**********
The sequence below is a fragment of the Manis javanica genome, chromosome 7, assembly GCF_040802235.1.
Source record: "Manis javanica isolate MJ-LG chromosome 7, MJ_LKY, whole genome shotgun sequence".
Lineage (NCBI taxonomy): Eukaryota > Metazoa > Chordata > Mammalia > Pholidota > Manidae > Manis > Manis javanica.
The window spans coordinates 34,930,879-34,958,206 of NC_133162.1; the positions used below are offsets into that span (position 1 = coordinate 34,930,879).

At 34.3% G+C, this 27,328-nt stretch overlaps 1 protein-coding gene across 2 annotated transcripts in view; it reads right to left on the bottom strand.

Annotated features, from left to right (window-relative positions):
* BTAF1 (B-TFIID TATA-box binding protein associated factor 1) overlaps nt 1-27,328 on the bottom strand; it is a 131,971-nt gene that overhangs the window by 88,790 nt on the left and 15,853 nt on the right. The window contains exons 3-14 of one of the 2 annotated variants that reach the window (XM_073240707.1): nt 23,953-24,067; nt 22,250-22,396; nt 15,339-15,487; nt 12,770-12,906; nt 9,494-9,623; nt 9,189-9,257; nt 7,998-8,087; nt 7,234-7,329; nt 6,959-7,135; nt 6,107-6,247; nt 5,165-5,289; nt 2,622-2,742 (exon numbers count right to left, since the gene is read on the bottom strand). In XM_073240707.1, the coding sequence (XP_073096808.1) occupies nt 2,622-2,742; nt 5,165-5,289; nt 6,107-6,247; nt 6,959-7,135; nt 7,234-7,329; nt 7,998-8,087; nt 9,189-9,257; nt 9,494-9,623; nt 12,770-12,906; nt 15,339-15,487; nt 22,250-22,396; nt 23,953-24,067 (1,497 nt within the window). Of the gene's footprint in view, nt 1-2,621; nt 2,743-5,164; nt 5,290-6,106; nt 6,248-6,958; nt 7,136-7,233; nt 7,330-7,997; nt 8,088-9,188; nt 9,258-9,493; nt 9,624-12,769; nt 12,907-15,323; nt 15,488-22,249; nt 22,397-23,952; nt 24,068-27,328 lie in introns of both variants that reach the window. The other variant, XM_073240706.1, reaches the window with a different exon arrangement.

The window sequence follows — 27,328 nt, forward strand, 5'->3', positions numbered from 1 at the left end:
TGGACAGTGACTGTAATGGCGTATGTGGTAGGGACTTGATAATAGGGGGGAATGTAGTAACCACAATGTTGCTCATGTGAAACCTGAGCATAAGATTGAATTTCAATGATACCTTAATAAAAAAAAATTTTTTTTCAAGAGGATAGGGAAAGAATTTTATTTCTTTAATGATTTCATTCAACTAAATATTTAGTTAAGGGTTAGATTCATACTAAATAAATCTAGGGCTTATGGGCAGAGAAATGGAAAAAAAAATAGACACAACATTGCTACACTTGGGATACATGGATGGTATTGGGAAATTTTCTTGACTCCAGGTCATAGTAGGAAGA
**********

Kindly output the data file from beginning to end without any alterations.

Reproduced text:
The sequence below is a fragment of the Manis javanica genome, chromosome 7, assembly GCF_040802235.1.
Source record: "Manis javanica isolate MJ-LG chromosome 7, MJ_LKY, whole genome shotgun sequence".
Lineage (NCBI taxonomy): Eukaryota > Metazoa > Chordata > Mammalia > Pholidota > Manidae > Manis > Manis javanica.
The window spans coordinates 34,930,879-34,958,206 of NC_133162.1; the positions used below are offsets into that span (position 1 = coordinate 34,930,879).

At 34.3% G+C, this 27,328-nt stretch overlaps 1 protein-coding gene across 2 annotated transcripts in view; it reads right to left on the bottom strand.

Annotated features, from left to right (window-relative positions):
* BTAF1 (B-TFIID TATA-box binding protein associated factor 1) overlaps nt 1-27,328 on the bottom strand; it is a 131,971-nt gene that overhangs the window by 88,790 nt on the left and 15,853 nt on the right. The window contains exons 3-14 of one of the 2 annotated variants that reach the window (XM_073240707.1): nt 23,953-24,067; nt 22,250-22,396; nt 15,339-15,487; nt 12,770-12,906; nt 9,494-9,623; nt 9,189-9,257; nt 7,998-8,087; nt 7,234-7,329; nt 6,959-7,135; nt 6,107-6,247; nt 5,165-5,289; nt 2,622-2,742 (exon numbers count right to left, since the gene is read on the bottom strand). In XM_073240707.1, the coding sequence (XP_073096808.1) occupies nt 2,622-2,742; nt 5,165-5,289; nt 6,107-6,247; nt 6,959-7,135; nt 7,234-7,329; nt 7,998-8,087; nt 9,189-9,257; nt 9,494-9,623; nt 12,770-12,906; nt 15,339-15,487; nt 22,250-22,396; nt 23,953-24,067 (1,497 nt within the window). Of the gene's footprint in view, nt 1-2,621; nt 2,743-5,164; nt 5,290-6,106; nt 6,248-6,958; nt 7,136-7,233; nt 7,330-7,997; nt 8,088-9,188; nt 9,258-9,493; nt 9,624-12,769; nt 12,907-15,323; nt 15,488-22,249; nt 22,397-23,952; nt 24,068-27,328 lie in introns of both variants that reach the window. The other variant, XM_073240706.1, reaches the window with a different exon arrangement.

The window sequence follows — 27,328 nt, forward strand, 5'->3', positions numbered from 1 at the left end:
TGGACAGTGACTGTAATGGCGTATGTGGTAGGGACTTGATAATAGGGGGGAATGTAGTAACCACAATGTTGCTCATGTGAAACCTGAGCATAAGATTGAATTTCAATGATACCTTAATAAAAAAAAATTTTTTTTCAAGAGGATAGGGAAAGAATTTTATTTCTTTAATGATTTCATTCAACTAAATATTTAGTTAAGGGTTAGATTCATACTAAATAAATCTAGGGCTTATGGGCAGAGAAATGGAAAAAAAAATAGACACAACATTGCTACACTTGGGATACATGGATGGTATTGGGAAATTTTCTTGACTCCAGGTCATAGTAGGAAGA